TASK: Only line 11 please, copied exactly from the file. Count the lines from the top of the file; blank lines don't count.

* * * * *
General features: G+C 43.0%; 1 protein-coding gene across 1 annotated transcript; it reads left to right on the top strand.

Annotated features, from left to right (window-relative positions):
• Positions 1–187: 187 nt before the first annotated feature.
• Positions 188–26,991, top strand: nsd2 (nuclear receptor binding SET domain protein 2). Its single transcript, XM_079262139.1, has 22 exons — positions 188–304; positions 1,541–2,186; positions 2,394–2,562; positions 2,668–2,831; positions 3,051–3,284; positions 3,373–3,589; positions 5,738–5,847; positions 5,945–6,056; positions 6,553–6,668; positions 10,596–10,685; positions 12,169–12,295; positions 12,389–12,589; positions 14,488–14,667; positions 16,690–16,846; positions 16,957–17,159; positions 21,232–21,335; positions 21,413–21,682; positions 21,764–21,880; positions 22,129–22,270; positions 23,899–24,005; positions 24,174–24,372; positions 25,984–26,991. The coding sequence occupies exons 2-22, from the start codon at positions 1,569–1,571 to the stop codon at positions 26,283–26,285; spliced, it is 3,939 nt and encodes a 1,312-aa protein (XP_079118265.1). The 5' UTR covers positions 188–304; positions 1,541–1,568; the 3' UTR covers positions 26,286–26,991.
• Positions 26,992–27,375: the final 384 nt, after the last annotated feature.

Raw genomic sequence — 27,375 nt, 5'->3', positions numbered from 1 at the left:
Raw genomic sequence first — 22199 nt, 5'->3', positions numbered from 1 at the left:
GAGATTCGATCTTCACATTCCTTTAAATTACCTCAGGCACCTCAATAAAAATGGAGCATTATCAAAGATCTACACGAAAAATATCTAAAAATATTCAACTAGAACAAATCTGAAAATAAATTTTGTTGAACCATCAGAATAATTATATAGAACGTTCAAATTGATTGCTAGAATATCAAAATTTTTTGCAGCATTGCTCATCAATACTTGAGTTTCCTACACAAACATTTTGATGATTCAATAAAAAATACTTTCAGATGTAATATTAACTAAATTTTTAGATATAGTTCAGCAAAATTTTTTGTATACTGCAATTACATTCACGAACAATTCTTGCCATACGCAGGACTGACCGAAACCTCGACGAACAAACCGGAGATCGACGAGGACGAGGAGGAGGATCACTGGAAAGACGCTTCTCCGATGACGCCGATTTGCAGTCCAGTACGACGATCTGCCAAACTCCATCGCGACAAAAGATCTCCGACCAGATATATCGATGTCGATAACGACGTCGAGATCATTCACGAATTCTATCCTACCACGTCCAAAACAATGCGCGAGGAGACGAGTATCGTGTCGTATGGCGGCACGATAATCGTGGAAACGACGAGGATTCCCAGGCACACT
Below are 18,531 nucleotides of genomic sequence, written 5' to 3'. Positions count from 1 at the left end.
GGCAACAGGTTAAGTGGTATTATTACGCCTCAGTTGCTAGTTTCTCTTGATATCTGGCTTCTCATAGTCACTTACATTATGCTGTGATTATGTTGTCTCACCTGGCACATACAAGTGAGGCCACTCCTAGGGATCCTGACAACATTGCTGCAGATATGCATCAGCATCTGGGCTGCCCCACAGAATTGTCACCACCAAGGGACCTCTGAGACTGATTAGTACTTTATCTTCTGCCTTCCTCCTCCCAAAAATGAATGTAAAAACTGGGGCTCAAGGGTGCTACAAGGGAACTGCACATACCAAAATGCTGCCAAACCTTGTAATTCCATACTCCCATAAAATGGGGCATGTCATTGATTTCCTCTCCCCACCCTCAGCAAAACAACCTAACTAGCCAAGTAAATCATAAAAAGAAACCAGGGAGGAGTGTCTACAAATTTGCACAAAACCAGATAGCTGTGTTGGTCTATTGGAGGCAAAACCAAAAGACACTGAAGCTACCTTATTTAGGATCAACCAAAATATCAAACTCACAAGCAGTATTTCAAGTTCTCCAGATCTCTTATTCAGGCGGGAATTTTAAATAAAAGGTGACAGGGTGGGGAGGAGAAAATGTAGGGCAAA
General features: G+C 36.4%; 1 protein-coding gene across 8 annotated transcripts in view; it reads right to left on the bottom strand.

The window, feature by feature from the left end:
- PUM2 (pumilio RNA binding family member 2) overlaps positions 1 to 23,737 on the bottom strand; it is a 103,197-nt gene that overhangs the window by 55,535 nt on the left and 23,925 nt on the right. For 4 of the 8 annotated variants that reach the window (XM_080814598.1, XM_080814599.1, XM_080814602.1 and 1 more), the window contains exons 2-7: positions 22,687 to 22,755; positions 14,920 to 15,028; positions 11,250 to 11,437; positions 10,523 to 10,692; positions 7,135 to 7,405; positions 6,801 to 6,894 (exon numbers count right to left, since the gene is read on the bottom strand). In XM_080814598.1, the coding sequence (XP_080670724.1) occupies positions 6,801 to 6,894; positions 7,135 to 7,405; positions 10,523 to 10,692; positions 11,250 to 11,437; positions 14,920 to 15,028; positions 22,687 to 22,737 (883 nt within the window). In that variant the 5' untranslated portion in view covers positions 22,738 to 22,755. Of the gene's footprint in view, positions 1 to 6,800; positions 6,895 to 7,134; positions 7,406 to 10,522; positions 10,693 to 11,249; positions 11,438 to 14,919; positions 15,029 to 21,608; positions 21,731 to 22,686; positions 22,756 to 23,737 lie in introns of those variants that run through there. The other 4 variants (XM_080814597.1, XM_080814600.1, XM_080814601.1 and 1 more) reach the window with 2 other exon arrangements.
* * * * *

General features: G+C 36.4%; 1 protein-coding gene across 8 annotated transcripts in view; it reads right to left on the bottom strand.